[CFP]/Censoring, framing and regulating images in the Twentieth and Twenty-First Century United States
Censoring, framing and regulating images in the Twentieth and Twenty-First Century United States
Deadline for submissions: September 16, 2023
full name / name of organization: Transatlantica (online journal of the French Association of American Studies [AFEA])
contact email: firstname.lastname@example.org
This issue of Transatlantica focuses on the regulation and restriction of images and visual imagery (painting, photography, comics, film and audiovisual media) in the United States. It aims to shed light on the norms, either implicit or explicit, governing the production, circulation and reception of disturbing or controversial images. The issue will cover both explicit regulatory mechanisms - the Motion Picture Production Code, for example, or federal, state, or local governments attempts to "shape visual citizenship" through propaganda (Roeder, 1993, 2) - and more diffuse mechanisms of control or protest, including the use of public opinion (pressure groups, press, social networks, boycott and blacklisting strategies, etc.).
The question of image regulation can be approached from an aesthetic perspective (censorship as a productive force, the aesthetics of litotes, good taste, etc.) and from a social perspective (the evolution of moral standards and mores, the emergence of new standards linked to processes of domination or subordination). Restrictions on the funding (state support or private sponsorships) and publication of images will also be considered (regulation/ limitation of public grants, regulation of promotional materials, such as posters, in the public space, etc.).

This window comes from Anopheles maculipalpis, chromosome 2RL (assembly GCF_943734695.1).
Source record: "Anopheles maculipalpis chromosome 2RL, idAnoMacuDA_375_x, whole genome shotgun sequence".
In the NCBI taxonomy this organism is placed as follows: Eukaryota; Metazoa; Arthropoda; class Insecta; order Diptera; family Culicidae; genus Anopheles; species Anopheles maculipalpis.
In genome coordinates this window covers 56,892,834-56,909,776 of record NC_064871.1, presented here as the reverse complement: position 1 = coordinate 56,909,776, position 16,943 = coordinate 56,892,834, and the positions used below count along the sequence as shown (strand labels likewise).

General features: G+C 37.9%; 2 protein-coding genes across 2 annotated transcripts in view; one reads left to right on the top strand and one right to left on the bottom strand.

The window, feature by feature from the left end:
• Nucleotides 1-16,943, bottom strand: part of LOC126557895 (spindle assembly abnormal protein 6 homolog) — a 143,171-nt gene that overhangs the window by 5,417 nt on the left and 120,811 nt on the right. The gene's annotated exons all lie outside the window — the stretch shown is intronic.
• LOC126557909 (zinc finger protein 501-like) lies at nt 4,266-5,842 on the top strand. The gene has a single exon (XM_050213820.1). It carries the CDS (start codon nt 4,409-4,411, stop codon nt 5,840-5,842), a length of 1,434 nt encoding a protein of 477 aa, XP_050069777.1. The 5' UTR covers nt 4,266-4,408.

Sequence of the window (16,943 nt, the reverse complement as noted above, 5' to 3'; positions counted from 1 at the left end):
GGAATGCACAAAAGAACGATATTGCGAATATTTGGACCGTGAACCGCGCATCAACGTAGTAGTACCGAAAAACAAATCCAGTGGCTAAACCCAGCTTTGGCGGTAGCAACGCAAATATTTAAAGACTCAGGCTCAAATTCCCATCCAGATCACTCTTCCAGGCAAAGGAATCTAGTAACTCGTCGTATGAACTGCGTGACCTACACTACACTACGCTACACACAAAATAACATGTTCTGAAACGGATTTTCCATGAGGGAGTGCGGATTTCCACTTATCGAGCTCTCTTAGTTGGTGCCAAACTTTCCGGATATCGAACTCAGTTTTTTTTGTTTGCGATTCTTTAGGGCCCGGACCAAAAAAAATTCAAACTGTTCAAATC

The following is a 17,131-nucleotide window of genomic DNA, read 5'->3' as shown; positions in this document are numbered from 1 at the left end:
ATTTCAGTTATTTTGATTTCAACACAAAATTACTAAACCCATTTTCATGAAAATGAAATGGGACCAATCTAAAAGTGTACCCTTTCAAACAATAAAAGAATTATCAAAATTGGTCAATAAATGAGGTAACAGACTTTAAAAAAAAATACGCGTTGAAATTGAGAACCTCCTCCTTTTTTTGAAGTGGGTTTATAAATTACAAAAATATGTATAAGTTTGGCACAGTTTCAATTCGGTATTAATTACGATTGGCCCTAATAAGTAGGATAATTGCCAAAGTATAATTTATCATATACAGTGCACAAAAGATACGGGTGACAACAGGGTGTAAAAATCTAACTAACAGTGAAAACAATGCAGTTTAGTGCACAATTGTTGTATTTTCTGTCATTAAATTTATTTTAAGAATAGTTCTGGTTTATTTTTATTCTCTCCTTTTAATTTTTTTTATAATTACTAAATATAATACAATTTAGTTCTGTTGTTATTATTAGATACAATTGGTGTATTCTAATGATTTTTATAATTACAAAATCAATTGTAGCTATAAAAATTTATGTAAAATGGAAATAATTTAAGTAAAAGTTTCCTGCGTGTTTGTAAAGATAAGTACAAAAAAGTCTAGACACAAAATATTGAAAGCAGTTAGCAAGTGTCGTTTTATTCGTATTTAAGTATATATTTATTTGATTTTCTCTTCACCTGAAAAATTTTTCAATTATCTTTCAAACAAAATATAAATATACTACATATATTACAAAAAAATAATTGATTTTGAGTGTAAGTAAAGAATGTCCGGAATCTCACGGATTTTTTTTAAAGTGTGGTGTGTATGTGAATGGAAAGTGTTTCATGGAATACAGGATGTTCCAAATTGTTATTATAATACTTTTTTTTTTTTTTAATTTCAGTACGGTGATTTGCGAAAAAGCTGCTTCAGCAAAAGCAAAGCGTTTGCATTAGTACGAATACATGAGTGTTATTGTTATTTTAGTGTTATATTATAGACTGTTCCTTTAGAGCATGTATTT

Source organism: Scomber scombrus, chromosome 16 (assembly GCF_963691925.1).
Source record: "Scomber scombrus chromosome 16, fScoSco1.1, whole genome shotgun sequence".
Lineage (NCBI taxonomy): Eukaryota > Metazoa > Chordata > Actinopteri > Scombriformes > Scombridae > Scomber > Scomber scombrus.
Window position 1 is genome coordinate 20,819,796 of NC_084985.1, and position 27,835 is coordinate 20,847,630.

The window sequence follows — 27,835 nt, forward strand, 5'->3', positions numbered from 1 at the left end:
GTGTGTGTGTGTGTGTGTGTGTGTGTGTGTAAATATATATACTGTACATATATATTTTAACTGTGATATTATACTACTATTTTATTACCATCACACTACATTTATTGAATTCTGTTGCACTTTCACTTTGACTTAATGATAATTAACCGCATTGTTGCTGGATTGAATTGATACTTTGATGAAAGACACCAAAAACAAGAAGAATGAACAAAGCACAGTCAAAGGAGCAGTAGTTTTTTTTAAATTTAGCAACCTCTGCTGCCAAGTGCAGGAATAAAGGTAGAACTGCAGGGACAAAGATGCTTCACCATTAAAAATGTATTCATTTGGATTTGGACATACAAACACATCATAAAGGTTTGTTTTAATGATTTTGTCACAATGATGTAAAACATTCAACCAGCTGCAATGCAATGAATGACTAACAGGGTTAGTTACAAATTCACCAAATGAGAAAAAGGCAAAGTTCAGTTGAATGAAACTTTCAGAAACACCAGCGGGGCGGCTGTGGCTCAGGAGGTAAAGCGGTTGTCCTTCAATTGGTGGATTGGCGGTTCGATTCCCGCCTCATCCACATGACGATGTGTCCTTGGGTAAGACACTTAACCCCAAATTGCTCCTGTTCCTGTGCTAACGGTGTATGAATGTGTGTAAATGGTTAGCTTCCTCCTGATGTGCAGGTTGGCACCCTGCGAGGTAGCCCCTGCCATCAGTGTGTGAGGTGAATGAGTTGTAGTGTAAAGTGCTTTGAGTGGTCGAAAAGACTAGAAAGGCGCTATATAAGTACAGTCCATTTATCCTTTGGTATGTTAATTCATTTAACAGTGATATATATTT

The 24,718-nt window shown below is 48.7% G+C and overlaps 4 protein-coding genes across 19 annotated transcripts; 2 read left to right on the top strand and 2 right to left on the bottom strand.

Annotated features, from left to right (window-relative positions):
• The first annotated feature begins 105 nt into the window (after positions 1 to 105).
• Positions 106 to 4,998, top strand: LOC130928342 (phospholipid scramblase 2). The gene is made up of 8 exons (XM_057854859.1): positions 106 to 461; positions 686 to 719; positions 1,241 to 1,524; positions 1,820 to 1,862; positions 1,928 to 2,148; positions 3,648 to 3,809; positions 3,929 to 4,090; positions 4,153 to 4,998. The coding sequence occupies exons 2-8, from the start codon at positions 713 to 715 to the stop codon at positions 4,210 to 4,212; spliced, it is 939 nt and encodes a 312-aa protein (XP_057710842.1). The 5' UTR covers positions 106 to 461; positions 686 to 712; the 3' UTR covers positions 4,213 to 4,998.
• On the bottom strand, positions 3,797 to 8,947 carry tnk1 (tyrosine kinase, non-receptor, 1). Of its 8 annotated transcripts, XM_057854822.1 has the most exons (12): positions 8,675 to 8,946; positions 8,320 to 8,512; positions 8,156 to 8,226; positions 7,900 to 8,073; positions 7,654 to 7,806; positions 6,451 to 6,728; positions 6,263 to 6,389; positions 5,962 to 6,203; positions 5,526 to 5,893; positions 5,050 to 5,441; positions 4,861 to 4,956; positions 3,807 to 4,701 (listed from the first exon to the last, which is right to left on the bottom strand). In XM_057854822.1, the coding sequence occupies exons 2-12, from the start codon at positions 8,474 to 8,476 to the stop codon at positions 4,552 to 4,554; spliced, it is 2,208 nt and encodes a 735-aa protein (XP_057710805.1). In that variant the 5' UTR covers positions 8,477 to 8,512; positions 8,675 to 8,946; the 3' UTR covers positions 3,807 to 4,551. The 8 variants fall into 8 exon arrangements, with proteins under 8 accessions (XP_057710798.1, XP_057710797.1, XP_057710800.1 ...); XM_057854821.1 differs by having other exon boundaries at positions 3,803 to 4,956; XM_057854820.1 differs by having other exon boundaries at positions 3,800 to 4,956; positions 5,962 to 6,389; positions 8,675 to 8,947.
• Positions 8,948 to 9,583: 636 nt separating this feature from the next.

Questions authors might consider include the following:
Regulation, censorship and self-censorship mechanisms and their impact:
State censorship, legal issues
Internal regulatory practices, ranging from effective censorship to self-censorship, age-based categorization, restrictions based on specific distribution/exhibition contexts (the art world, publishing, creative industries: cinema, television and social media platforms, along with modes of resistance to these restrictions, as exemplified by the launching of the virtual gallery “Don’t Delete Art” in 2020).
Audience classification (vulnerable audiences, determined by moral panic mechanisms, the impact of globalization and consideration of alternative cultural policies). Topics may also include the regulation of paratexts (trailers, exhibition posters, etc.)
Regulation through funding and distribution, from the controversies sparked by National Endowment for the Arts grants to recent debates regarding representations of minority group members.
Assessing images: criteria for the regulation and reception of images.
How does reception contribute to the restriction, framing and legitimation of images circulating in the public space?
Aesthetic, ideological and moral criteria; justification of censorship through the assumption of vulnerable audiences. Suggested topics may cover not only prohibition mechanisms, but also productive resistances.
Particular attention will be paid to the distinction between the contexts in which images are distributed and consumed, and between public and private spaces.
Studies into the reception of, and discourses surrounding, controversial or transgressive images.
Abstracts of 250-300 words, in English or in French, along with biographical statements of 150 words, should be submitted at email@example.com by September 16, 2023. Authors of selected proposals will be notified by October 7, 2023. They will be invited to submit their essays for peer-review by February 5, 2024. The journal stylesheet can be found at: https://journals.openedition.org/transatlantica/5220.
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